Bangalore auto drivers locked in a battle with oil companies
the move to get Bangalore's autorikshaws to install liquefied petroleum gas (lpg) retrofitted tanks has run into trouble. Auto drivers and oil companies seem to have reached a stalemate over the provision of gas stations. The former say they are ready to install these tanks but there aren't enough gas stations, while the latter argue they will open more stations only after adequate number of autos have converted. Most autos use the changeable 5.5 kilogramme (kg) lpg cylinders, meant for domestic purposes. Amid this tussle, the Transport Department's (td's) deadline for autos registered from April 1999 onwards to make the switch expired on March 18, 2005; the deadline for autos of all models is July 2006.
Of the 73,000 public autos in the city, only 16,422 had retrofitted tanks as of March 2005. The rest used the cylinders; very few ran on petrol. The tanks are permanently installed beneath the drivers' seat while the cylinders have to be replaced when they get empty. Someshekar R, president of Bangalore Auto and Taxi Drivers Association, complains that due to the lack of gas stations, "at present the waiting time to get a refill is three-four hours". There are 13 refilling centres in the city, but only four are centrally located. The rest are in areas not frequented by autos. "We had a meeting with officials of oil companies. They say there is low demand and want all autos to be converted...before more auto gas stations are opened," says C R Mohammad Suleman, joint commissioner (transport), South Bangalore.
Auto drivers also complain that the retrofitted tanks are very expensive: the kits cost between Rs 14,500 and Rs 21,000. The td provides a subsidy of Rs 2,000 for vehicles registered from 1991 onwards, but this is too less. Besides, "The subsidy is given only in case a cash down payment is made, which few of us can afford. Otherwise, it is released to retrofitting centres and they have got no money so far," Someshekar explains.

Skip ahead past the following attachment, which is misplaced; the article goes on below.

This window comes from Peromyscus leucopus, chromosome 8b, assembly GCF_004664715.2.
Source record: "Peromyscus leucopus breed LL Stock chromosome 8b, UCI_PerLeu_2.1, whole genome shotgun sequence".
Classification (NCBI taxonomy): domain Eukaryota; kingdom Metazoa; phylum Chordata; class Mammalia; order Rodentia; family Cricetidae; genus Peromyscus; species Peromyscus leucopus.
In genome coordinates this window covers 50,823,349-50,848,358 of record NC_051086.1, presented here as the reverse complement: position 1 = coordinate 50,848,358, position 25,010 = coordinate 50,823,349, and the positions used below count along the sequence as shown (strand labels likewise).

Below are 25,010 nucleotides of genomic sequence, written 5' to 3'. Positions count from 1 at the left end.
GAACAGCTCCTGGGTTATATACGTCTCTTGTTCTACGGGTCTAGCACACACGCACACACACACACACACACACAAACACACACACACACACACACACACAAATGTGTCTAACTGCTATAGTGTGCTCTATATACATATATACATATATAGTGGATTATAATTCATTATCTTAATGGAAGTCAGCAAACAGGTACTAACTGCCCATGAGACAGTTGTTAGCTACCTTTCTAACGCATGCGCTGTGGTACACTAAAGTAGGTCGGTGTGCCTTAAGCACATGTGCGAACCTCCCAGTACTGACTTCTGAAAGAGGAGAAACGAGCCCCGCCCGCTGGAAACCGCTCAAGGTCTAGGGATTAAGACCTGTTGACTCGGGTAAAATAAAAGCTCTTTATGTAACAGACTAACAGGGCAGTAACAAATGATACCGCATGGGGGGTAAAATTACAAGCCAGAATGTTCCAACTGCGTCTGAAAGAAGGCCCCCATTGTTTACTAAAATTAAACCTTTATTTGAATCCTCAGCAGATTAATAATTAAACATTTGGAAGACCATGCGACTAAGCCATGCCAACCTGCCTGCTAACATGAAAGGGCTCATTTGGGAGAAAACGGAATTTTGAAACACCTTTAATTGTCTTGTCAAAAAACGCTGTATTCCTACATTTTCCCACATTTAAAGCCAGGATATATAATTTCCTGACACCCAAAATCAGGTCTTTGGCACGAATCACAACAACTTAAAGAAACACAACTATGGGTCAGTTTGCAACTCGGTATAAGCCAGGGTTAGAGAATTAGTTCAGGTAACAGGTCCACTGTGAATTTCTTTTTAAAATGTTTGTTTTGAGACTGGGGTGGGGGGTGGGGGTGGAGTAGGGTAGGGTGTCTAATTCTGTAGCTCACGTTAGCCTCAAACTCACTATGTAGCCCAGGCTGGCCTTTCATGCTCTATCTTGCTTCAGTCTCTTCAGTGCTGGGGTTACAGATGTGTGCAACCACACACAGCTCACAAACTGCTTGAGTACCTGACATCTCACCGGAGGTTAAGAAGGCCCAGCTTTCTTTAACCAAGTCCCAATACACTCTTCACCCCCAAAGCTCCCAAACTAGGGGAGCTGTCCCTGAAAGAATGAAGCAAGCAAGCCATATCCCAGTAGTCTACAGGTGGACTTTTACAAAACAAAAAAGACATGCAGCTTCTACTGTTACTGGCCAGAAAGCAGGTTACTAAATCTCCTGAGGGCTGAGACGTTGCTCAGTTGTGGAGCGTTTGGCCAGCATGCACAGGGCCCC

Following the expiry of the deadline, auto drivers running vehicles that haven't made the switch are being fined Rs 2,000-Rs 3,000. "We earn only between Rs 3,000-Rs 4,000 and that is why we are taking time to install the tanks. But now our money is being spent in the fine," rues Mohammad Abbas, chairperson, Karnataka State Auto Drivers Joint Action Committee. The lobby of private gas agencies, which supply cylinders for commercial purposes illegally, is also believed to have a crucial role in the standoff. Union minister for food and civil supplies H S Mahadeva Prasad was quoted by the media as saying that task forces have been formed in each district to stop the misuse of lpg cylinders.
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